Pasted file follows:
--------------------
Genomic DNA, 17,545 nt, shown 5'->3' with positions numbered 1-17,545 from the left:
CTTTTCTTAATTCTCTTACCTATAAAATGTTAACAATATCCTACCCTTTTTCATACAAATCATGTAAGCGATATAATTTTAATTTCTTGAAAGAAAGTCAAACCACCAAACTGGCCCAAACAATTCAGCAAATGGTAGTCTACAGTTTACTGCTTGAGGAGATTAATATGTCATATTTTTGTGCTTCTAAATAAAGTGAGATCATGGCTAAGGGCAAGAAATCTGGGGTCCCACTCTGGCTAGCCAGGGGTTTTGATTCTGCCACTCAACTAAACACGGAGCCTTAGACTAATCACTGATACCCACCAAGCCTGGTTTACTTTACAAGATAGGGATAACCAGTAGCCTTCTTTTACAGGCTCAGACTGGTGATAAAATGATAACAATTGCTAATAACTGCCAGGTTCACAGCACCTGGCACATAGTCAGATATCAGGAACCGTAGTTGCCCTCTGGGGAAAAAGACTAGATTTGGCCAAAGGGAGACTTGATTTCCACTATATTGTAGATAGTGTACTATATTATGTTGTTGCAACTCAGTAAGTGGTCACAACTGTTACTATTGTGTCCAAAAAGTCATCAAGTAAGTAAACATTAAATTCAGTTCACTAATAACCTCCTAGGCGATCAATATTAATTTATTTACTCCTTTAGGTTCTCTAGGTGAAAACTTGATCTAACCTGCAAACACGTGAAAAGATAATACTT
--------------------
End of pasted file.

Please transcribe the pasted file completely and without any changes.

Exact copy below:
Genomic DNA, 17,545 nt, shown 5'->3' with positions numbered 1-17,545 from the left:
CTTTTCTTAATTCTCTTACCTATAAAATGTTAACAATATCCTACCCTTTTTCATACAAATCATGTAAGCGATATAATTTTAATTTCTTGAAAGAAAGTCAAACCACCAAACTGGCCCAAACAATTCAGCAAATGGTAGTCTACAGTTTACTGCTTGAGGAGATTAATATGTCATATTTTTGTGCTTCTAAATAAAGTGAGATCATGGCTAAGGGCAAGAAATCTGGGGTCCCACTCTGGCTAGCCAGGGGTTTTGATTCTGCCACTCAACTAAACACGGAGCCTTAGACTAATCACTGATACCCACCAAGCCTGGTTTACTTTACAAGATAGGGATAACCAGTAGCCTTCTTTTACAGGCTCAGACTGGTGATAAAATGATAACAATTGCTAATAACTGCCAGGTTCACAGCACCTGGCACATAGTCAGATATCAGGAACCGTAGTTGCCCTCTGGGGAAAAAGACTAGATTTGGCCAAAGGGAGACTTGATTTCCACTATATTGTAGATAGTGTACTATATTATGTTGTTGCAACTCAGTAAGTGGTCACAACTGTTACTATTGTGTCCAAAAAGTCATCAAGTAAGTAAACATTAAATTCAGTTCACTAATAACCTCCTAGGCGATCAATATTAATTTATTTACTCCTTTAGGTTCTCTAGGTGAAAACTTGATCTAACCTGCAAACACGTGAAAAGATAATACTT